The compelling new Chocolat novel, published 20 years after Joanne’s Harris’s original bestseller
Vianne Rocher has finally settled down. Lansquenet-sous-Tannes, the place that once rejected her, has become her home. With Rosette, her “special child”, she runs her chocolate shop in the square, talks to her friends on the river, is part of the community. Even Reynaud, the priest, has become a friend.
But when old Narcisse, the florist, dies, leaving a parcel of land to Rosette and a written confession to Reynaud, the life of the sleepy old village is once again thrown into disarray. The arrival of Narcisse’s relatives, the departure of an old friend and the opening of a mysterious new shop in place of the florist’s across the square – one that mirrors the chocolaterie, and has a strange appeal of its own – all seem to herald some kind of change: a confrontation, a turbulence. Perhaps, even, a murder…
Vianne is settled and content in the village that was once so wary of her. She’s found her place and has become an integral part of the community. They understand her, and although many are still unsure of her ‘special’ child, Rosette, who doesn’t speak, but who manages to communicate in other ways, they’ve come to accept her as she’s part of who Vianne is. Rosette is happy to commune with nature, loves art and her imaginary friend, ‘Bam’, the monkey. She uses sign language when and if she chooses – and she’s selective about who she communicates with (don’t we all wish we could be a bit like that?) But don’t be fooled, silent waters run deep and she sees a lot more than people are aware of.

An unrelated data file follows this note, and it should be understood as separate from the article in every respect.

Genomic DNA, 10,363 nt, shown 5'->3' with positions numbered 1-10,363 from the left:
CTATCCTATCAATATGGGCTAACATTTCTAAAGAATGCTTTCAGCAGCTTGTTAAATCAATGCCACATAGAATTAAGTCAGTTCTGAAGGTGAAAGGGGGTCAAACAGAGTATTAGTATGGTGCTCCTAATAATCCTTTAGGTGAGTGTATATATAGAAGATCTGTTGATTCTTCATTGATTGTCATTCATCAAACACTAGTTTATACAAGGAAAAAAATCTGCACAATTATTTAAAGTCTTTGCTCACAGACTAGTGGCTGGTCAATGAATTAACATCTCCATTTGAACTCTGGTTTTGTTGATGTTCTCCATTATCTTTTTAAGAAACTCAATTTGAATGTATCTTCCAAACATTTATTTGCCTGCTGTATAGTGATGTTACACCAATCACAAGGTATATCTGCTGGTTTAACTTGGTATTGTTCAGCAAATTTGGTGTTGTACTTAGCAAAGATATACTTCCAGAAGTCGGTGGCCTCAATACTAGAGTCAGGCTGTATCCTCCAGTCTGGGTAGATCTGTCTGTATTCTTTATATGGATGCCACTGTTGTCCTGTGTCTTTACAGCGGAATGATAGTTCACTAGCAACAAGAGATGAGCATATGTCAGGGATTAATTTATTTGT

Narcisse the florist’s death brings upheaval though. He leaves a portion of land – his forest – to Rosette, his ‘Strawberry Thief’, with whom he had a warm, nurturing relationship, but his daughter Mimi is furious, convinced there must be something hidden in the woods that she’s determined should be hers.
And then a newcomer arrives to move into the old florist’s shop and it seems that the village has not moved on as much as we thought. They are as wary and apprehensive of her as they were when Vianne herself arrived! Clearly they still don’t take lightly to newcomers. But very soon, she manages to weave a magical spell on the inhabitants of Lansquenet-sous-Tannes leaving Vianne concerned that she might lose her own hard-earned standing in what has come to be her haven.
This is a book you need to read for yourself without relying on a reviewer to tell you too much about the story or the plot. You need to immerse yourself in it. And when you finally come up for air, you’ll understand.
Joanne Harris’s writing is whimsical and enchanting, drawing the reader in until you’re reading in an almost trance-like state. She’s a master storyteller, lulling you into the environment she’s created so that you can almost see the surroundings and taste what she’s describing.
Her characters are all solid. They seem to possess an innate wisdom – even the ones we’re very obviously not supposed to like! Harris draws from legend and lore to lend enhancement to every single facet of her narrative.
This is a monumental 5-star read that I feel deserves to become a classic, just like it’s predecessor, Chocolat.
About the author:
Joanne Harris is an Anglo-French author, whose books include fourteen novels, two cookbooks and many short stories. Her work is extremely diverse, covering aspects of magic realism, suspense, historical fiction, mythology and fantasy. She has also written a Dr Who novella for the BBC, has scripted guest episodes for the game Zombies, Run!, and is currently engaged in a number of musical theatre projects as well as developing an original drama for television.
In 2000, her 1999 novel Chocolat was adapted to the screen, starring Juliette Binoche and Johnny Depp. She is an honorary Fellow of St Catharine’s College, Cambridge, and in 2013 was awarded an MBE by the Queen.
Her hobbies are listed in Who’s Who as ‘mooching, lounging, strutting, strumming, priest-baiting and quiet subversion’. She also spends too much time on Twitter; plays flute and bass guitar in a band first formed when she was 16; and works from a shed in her garden at her home in Yorkshire.
Thank you so much to Tracy Fenton of Compulsive Readers for inviting me along for yet another fabulous blog tour! We’re about a week into the tour so take a look at what other lovely bloggers are saying about this beautiful book …